NEILLSVILLE—Thirty years ago The Highground Veterans Memorial Park dedicated its first tribute to veterans, specifically to veterans of the Vietnam War.
While the park opened in 1988, its journey began in 1964 with founder Tom Miller. A Marine veteran, Miller was profoundly impacted when his friend, Jack Swender, died in his arms on a battleground in Vietnam, said Theresa Hebert, The Highground events coordinator.
“Tom didn’t want Jack’s death and others that were killed in action to be in vain, so he knew that when he came back that he was going to do something,” Hebert said. “It took about 15 years because of the feeling in the country at the time and the lack of support for Vietnam veterans, even from other veterans, that Tom was able to get support to begin some kind of memorial.”
In 1984 the organization was formed and the land acquired, although it wasn’t yet called The Highground, Hebert said. It was called The Wisconsin Vietnam Veterans Memorial Project Incorporated, which is still the park’s proper name, but it quickly became known as The Highground.
Then on Sept. 18, 1988, after years of fundraising efforts, the park was officially dedicated and opened. Fragments, the Vietnam veterans tribute, was dedicated the same day the park itself was officially dedicated.
The Highground is open 24 hours a day, seven days a week, 365 days a year. Other than a handful of full-time employees and a board of directors, The Highground is run by volunteers.
Dave Kemp, a Vietnam veteran from Eau Claire who served in the army from 1966-71, is one of those volunteers.
Kemp has been volunteering at the park for over 20 years and attended the dedication of the park 30 years ago.
Kemp’s status as a Vietnam veteran is what drew him to The Highground initially, he said. What the park does for veterans and others is what keeps him around.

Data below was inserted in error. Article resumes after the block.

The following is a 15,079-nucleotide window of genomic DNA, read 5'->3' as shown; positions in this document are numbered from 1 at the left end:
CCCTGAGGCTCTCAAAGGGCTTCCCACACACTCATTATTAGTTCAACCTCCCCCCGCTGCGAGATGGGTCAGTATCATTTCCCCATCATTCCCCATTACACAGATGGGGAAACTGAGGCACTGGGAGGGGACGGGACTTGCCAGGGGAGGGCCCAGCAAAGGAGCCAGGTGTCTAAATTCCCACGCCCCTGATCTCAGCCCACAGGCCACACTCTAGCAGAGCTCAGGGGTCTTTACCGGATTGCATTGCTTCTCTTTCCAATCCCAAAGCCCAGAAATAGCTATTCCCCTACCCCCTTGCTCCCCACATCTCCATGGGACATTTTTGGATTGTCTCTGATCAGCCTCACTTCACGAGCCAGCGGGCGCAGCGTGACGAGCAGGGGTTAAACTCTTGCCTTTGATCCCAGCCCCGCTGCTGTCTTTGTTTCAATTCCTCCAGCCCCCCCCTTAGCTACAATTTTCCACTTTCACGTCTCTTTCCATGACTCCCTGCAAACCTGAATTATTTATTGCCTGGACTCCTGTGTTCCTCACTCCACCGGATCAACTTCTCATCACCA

“It has changed and grown over the years, but it’s a beautiful place,” he said. “I do enjoy meeting veterans, talking with them. I enjoy meeting visitors and being able to tell them about The Highground, educating them about The Highground. I also help out here with Fifth Grade Days, and I think it’s pretty cool that they come here and learn some history. I wish other communities would do that. I think it’s important to teach the young children about patriotism, about the flag. I think a lot of time that’s getting lost ... so we need to keep that going.”
The purpose of the park, Hebert said, is remembering and honoring those who have served.
“It is not a war memorial; we don’t glorify war, but we recognize the realities of war and we honor those that have served and the sacrifices,” Hebert said.
Hebert said The Highground continues to follow the original mission of “healing and education for veterans, their families and all who visit.” But now they focus on veterans of all eras, not just Vietnam veterans, and all locations, not just Wisconsin.
“Our purpose now is to continue on with honoring the veterans of all eras from whereever ... and having the actual solid tributes to them and then going that step further in recognizing that there are issues that some veterans and families have such as PTSD and recognizing the reality of veteran suicide and doing what we can with the funding that we can get, to have programs available,” she said.